• awareness skills, spelling patterns, and word reading strategies are linked and taught in a systematic, developmentally sensitive order.” (Anthony & Francis 2005) Josh has a limited amount of schooling history. He, as I mentioned before, has only been in preschool for one year. His experiences in a traditional classroom are limited. This presents a challenge because he is not aware of most implicit or explicit rules and expectations that other, more experienced students, would know. Additionally, a result of not having significant experience or time spent in a school atmosphere may actually make the instructional context of learning at home, in July, without an experienced “reading” teacher, less of an instructional challenge because he has no comparison. What assessment instruments did you select and why? What did they reveal about the student’s reading strengths and needs? How did you use the information obtained to plan your instruction? As suggested in the Live Chat with Dr. Troia, I used “The Nonword Decoding Test” to assess Josh initially. We made it through two lines of the assessment, about ten words, and not so successfully. He said only 2-3 of the nonwords correctly. He was able, however, to make the sound of each letter separately which was exciting because it informed me that Josh is phonemically aware. In addition, that he also meets GLCE Strand 1 for phonics (understand the alphabetic principle, that sounds in words are expressed by the letters of the alphabet. R.WS.00.03) He “has the ability to manipulate individual sounds (phonemes) in words, and [has] rudimentary phonological skills, such as judging whether two words rhyme.” (Anthony & Francis 2005) As expected of a novice reader, he would mistake b’s for p’s. For example, the nonword was ‘bos’, Josh said “pos”. I was more able to understand his confusion with 4
    • information posed by Anthony & Francis (2005). “Phonemes are either voiced or voiceless depending on whether or not they are produced with vibration of the vocal chords (e.g. voicing differentiates /f/ from /v/)…It is easier to tend to voiceless consonants than to voiced consonants, at least in spelling tasks that require phoneme awareness and other competencies.” (p.257) After talking with Dr. Troia, this was clear as well, that /p/ is voiceless and /b/ is voiced. To continue with our lesson, I asked him what letter made the /p/ sound and he pointed to the b. I said, “Josh, that’s a B!” then asked what sound the letter b makes and he said “b”, correctly. I asked if he knew other words that started with that sound and he said, “bath, boy”, and “big.” We repeated the explanation with the letter “p” and he responded with “pizza”. So we continued on the nonword list and when we came to the nonword ‘petrang’, he exclaimed, “Pizza!” Moates (1998) says that “Letter sounds and letter names such as /w/ and “Y”, and /y/ and “U” may be confused. At this juncture, teaching affects the development of decoding strategies; children may not develop the habit of sounding a word out unless they are taught how and are given sufficient practice.” (p.2) The assessment revealed that Josh is phonemically aware, but that he cannot blend sounds together yet and still needs practice decoding. Moates suggests appropriate activities such as “rhyming; adding and deleting syllables, matching beginning consonants in words; recognizing odd sounds and identifying that a sound exists in selected words”. (p.1) After a visit to the teacher store, and reading module 4 in particular, I concluded that it would be appropriate and beneficial to work with Josh on word families to increase his overall phonological awareness. What were your instructional goals for your lesson? Why were these goals selected? How do they relate to the curriculum and the needs of this student? 5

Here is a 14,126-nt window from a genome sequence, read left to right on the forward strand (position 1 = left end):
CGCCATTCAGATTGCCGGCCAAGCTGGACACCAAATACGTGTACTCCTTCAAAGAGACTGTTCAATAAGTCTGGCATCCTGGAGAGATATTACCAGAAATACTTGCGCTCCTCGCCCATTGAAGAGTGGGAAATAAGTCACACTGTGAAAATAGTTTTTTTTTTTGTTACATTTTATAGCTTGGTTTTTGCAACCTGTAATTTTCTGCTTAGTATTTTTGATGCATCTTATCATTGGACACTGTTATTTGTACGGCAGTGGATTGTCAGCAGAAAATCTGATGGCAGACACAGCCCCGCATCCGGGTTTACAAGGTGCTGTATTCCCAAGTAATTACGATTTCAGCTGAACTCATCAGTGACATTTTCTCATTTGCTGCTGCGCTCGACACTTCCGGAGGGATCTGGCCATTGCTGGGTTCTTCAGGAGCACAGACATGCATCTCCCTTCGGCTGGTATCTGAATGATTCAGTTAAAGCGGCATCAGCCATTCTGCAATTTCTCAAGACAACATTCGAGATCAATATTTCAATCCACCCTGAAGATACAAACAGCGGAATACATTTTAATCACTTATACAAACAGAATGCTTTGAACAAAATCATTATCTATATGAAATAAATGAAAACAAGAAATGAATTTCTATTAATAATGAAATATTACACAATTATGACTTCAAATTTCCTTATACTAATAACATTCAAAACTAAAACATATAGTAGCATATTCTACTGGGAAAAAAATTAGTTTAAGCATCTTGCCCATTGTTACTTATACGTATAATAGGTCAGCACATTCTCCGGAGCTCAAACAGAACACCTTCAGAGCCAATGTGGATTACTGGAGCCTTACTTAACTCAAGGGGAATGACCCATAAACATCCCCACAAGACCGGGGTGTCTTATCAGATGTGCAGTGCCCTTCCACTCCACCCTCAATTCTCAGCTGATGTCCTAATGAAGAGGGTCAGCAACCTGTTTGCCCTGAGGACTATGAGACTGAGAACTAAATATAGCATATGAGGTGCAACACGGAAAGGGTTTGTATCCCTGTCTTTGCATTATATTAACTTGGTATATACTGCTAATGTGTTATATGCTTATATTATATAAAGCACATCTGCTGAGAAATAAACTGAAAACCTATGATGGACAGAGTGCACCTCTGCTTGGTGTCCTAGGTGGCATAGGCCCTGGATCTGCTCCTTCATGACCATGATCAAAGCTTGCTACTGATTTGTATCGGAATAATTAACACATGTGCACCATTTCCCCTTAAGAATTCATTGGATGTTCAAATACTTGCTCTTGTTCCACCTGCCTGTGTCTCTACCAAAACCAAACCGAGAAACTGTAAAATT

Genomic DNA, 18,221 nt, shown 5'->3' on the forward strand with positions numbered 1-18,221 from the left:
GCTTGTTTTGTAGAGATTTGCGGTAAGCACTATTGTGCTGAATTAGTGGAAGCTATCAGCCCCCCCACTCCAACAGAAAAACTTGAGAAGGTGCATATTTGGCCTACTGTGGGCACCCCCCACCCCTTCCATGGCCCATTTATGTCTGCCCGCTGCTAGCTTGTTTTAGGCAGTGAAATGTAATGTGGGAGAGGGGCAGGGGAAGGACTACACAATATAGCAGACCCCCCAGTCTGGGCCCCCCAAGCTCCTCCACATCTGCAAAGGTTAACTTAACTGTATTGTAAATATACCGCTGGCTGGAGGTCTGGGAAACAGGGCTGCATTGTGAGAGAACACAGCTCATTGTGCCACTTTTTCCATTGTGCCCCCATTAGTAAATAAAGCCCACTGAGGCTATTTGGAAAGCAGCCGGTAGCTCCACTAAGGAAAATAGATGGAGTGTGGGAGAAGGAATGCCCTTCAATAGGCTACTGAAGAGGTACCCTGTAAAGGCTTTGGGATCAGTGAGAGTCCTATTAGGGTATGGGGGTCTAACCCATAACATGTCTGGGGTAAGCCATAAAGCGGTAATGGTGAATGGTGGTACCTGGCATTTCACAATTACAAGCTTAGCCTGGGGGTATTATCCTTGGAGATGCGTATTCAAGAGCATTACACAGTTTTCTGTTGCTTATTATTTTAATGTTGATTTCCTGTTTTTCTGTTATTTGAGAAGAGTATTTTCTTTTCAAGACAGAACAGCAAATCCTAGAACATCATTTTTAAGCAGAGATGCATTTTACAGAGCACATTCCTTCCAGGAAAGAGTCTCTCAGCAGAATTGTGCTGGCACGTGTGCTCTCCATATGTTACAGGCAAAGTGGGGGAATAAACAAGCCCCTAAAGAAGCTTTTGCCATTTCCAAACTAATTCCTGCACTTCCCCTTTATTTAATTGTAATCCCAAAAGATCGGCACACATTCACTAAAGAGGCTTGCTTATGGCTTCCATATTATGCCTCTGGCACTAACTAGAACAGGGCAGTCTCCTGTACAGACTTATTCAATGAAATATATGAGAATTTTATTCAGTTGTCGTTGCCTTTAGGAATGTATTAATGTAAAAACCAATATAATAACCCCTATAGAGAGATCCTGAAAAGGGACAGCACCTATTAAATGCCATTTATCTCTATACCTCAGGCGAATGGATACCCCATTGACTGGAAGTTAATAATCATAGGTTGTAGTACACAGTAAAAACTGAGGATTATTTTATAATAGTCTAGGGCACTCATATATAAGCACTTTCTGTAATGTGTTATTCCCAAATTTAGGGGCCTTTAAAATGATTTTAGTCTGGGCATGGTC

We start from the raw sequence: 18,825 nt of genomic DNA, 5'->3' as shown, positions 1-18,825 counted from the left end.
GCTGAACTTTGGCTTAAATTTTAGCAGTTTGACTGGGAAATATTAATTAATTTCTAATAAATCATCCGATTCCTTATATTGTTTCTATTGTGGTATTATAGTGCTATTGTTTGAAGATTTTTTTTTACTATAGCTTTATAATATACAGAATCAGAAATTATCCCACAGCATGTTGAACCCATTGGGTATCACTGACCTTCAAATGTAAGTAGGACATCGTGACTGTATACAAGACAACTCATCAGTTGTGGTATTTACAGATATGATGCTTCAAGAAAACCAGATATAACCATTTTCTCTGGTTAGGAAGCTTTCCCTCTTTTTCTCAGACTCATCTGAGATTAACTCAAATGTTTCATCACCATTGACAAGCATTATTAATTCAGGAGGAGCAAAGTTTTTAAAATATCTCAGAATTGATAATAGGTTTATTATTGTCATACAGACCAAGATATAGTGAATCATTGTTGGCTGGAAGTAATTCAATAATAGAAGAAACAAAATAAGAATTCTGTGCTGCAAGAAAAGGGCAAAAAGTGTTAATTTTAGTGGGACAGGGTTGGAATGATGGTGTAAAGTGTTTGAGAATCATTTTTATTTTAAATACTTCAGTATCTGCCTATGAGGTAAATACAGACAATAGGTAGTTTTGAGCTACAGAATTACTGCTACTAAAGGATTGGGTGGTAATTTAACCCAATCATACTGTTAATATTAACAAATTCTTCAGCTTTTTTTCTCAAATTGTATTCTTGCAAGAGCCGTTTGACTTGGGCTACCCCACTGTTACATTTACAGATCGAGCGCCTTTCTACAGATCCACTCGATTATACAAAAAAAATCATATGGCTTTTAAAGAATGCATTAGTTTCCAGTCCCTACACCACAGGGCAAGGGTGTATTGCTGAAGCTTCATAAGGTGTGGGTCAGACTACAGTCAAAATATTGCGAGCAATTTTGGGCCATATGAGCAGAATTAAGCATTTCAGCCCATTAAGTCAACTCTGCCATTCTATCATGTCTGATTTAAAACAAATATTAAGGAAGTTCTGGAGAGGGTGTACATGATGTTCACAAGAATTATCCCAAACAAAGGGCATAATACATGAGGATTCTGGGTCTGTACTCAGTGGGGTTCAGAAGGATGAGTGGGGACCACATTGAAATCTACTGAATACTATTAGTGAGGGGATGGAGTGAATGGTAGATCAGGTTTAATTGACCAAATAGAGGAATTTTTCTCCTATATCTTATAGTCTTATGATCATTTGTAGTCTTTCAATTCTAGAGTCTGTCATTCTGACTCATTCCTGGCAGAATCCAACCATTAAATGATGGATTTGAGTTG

• The instructional goals for my lesson were to build upon Josh’s preliterate phonemic awareness to foster phonological abilities and strategies necessary for him to become successfully literate in the future. Specifically, I wanted to focus on multiple word families with Josh in hopes that the patterns would be beneficial in his literate future. Cunningham (1998) cites that, We know from basic process research on reading that the major word recognition function in the brain is pattern detection…Words we have read before are instantly recognized as we see them. Words we have not read before are almost instantly pronounced on the basis of spelling patterns the brain has seen in other words. (198-199) From this research, I concluded that if I wanted to improve Josh’s ability to become a successful reader, I would have to help him learn to recognize word patterns as opposed to sounding out words. For example, if he knows the word 'cow', the pattern to for him to then learn is ‘wow’, ‘now’, ‘how’, etc. Moats (1998) says that, “Automatic word recognition, which is dependent on phonic knowledge, allows the reader to attend to meaning; likewise, slow, belabored decoding overloads short term memory and impedes comprehension.” (p.1) Therefore, I knew I would have to be mindful not to over emphasize phonics as it could actually have a negative effect in his literary advancement. For example ‘cat’ could be the beginning of another word family. Without this awareness on my part, I may have asked Josh to sound out the word if he was not familiar with seeing it in print (although he probably would in language), I may first model by saying 'cu' 'a' 'tuh', and rather than blending it together as one cohesive unit, he may make this word three syllables from one. From this interpretation, it seems evident to teach patterns through word families - rhyming words rather than “sounding out” words. 6